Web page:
News
22 May 2018
kathleen pic

This article was written by journalist Mikaela Collins and featured in the Northern Advocate.

Rapt and jumping for joy.

That's how a Moerewa grandmother describes her grandson's reaction when he was told he was going on a school trip for the very first time.

It's something that some kids take for granted but Kathleen says she has struggled to afford clothes sometimes, so for her mokopuna support from a charity to go on the camp, and other financial help, is "like gold".

"I struggled for a long, long time. I had no support from anyone for a year," she said.

Kathleen has been looking after her four grandchildren for the past five years after their parents were jailed.

They were, 3, 2, 1, and 6 months old when they ended up in her care and they are now 7, 6, 5 and 4. She said it was sudden so she had to take time off work to care for them.

She hasn't been back since.

"I struggled for about a year to even get any finance through WINZ or anyone that would help me so my mortgage was more or less on the back burner. My house was up for mortgagee sale and I was trying to feed four kids plus myself."

Kathleen had to go through various agencies for support including a budgeting service which helped her save her house.

About a year ago a social worker visited Kathleen and told her about Variety - the Children's Charity's Kiwi Kid Sponsorship programme which allows people to sponsor disadvantaged kids in New Zealand.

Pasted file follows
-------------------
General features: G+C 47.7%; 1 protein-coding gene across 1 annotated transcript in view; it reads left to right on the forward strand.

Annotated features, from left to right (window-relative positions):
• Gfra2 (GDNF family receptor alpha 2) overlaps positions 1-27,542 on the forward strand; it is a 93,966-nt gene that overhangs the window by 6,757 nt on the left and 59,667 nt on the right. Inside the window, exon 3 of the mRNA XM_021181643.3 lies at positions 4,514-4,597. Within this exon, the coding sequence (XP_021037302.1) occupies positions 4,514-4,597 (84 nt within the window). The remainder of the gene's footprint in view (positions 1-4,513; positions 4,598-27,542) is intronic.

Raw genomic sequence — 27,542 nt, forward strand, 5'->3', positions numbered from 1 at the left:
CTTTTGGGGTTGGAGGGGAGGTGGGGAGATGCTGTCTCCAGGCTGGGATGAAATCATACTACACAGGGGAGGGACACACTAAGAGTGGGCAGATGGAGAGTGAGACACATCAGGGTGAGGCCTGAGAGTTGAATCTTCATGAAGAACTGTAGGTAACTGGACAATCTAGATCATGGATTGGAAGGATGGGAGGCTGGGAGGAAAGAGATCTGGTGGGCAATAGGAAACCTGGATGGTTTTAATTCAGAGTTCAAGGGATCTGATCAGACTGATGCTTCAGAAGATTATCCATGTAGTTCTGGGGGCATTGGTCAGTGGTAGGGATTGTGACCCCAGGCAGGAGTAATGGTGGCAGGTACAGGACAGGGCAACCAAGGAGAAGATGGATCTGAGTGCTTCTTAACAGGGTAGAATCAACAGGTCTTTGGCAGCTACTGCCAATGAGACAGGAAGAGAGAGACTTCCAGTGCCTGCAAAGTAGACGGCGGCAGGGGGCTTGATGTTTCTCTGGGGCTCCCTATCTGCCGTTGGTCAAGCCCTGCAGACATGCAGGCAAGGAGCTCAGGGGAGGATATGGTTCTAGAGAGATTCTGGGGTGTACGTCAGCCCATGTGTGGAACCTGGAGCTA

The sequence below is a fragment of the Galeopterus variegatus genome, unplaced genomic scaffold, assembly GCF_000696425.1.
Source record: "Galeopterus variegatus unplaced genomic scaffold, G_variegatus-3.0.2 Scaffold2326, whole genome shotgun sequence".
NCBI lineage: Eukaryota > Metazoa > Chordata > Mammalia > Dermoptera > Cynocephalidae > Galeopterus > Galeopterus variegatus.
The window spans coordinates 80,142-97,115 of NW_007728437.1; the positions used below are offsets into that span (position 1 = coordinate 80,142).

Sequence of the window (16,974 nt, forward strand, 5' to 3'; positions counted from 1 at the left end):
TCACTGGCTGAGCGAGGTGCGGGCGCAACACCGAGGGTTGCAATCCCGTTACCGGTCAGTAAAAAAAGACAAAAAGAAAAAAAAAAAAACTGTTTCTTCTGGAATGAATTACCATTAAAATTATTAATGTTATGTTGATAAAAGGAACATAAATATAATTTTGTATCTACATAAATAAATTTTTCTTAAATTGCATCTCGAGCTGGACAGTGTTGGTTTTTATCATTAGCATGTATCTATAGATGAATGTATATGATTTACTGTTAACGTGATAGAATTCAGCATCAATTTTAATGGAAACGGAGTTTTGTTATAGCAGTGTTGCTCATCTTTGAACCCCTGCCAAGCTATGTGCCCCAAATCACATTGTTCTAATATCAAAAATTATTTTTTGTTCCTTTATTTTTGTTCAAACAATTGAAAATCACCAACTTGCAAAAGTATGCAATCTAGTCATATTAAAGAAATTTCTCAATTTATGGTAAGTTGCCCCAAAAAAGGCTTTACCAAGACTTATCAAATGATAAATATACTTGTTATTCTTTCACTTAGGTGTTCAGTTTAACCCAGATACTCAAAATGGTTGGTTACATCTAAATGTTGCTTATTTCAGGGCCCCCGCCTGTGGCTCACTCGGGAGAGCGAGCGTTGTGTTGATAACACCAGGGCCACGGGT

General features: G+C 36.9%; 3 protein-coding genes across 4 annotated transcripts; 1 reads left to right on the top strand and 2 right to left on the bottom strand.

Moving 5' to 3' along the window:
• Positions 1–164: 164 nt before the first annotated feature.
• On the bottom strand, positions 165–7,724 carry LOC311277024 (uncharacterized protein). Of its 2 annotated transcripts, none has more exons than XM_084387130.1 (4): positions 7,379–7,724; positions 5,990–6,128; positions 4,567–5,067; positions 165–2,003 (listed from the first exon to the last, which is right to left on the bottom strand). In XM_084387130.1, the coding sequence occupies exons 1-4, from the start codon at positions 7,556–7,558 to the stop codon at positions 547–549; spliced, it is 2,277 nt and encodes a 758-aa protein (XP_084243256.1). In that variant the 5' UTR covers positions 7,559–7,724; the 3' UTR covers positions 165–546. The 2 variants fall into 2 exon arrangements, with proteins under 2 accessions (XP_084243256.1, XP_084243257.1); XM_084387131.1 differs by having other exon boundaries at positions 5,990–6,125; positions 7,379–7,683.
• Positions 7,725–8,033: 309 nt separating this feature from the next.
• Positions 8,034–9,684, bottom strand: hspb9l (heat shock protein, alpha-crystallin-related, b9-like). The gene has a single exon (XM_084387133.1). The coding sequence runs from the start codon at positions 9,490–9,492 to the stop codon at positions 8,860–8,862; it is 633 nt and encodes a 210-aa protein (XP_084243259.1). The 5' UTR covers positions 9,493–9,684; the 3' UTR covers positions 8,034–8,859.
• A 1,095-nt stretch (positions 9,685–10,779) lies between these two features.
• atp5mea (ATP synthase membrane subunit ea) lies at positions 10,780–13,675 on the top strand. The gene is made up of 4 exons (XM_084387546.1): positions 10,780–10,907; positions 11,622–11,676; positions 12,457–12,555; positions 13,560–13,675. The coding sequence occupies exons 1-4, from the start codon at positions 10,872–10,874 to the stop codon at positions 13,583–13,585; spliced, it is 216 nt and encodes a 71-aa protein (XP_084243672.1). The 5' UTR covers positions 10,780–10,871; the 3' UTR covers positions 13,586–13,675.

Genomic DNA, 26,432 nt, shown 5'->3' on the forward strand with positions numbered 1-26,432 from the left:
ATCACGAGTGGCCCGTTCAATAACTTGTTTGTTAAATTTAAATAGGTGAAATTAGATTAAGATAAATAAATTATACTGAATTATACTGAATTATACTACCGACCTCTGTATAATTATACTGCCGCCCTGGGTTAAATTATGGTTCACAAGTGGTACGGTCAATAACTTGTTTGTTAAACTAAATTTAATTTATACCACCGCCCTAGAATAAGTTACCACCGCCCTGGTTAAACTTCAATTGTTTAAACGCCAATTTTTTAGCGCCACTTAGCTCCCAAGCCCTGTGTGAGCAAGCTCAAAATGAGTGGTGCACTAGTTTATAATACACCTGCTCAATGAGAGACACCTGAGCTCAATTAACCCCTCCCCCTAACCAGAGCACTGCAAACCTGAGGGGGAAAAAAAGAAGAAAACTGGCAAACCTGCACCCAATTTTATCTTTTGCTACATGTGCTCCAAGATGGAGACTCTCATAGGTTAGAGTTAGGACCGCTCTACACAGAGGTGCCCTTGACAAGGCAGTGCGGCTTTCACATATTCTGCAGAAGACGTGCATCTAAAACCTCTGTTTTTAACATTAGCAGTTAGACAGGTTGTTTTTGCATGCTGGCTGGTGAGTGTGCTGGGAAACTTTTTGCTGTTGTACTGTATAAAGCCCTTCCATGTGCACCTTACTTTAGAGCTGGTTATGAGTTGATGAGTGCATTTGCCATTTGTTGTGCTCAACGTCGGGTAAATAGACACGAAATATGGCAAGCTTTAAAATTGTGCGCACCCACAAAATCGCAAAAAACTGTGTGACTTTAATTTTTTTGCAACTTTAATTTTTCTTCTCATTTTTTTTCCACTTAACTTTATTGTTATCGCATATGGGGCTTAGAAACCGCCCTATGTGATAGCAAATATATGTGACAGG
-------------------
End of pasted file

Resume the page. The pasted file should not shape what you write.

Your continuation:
As a result her eldest grandson has been sponsored for about a year and the second youngest grandchild has recently been sponsored.

She has one other grandchild on a waiting list who is one of 13 Northland children needing sponsorship.

Kathleen said for her, the programme has made a huge difference.

"Clothes, school, uniforms, trips away - I couldn't even afford any of that. But now that Variety has come on board they've got new clothes, blankets, pyjamas, shoes, bags. Without them I'd be still struggling."

Kathleen said sometimes there would be school trips she couldn't pay for.

"It was hard. I had to explain to the children and they understood because they knew where I was coming from. But their peers at school would be like 'you never go on trips, you're always broke' and I would say to them 'one day, we will get there.'"

Last year her eldest grandson was able to go on his first school trip thanks to Variety. He went to Auckland for a week visiting Rainbow's End, and several other attractions in the big city.

"He was rapt ... He was jumping for joy because it's actually the first time he's been on a school trip, and gone away without me and has just been a child, like every other child. He was talking about it for weeks on end."

Kathleen said the children know there are people who help them go on trips and get new clothes. She said they write to them and draw pictures for them as a way of saying thanks.

"I don't know how I would do it without them," she said.

Lorraine Taylor, Variety's chief executive officer, says assistance is required now more than ever. Kathleen wants to encourage others to become sponsors.

"If they could, and they're willing to, I think they're doing a good deed for those who are in need of their help. It's helped me a big deal."

This article was published in the Northern Advocate 19 May 2018 and on nzherald.co.nz. You can read the original article, here. 

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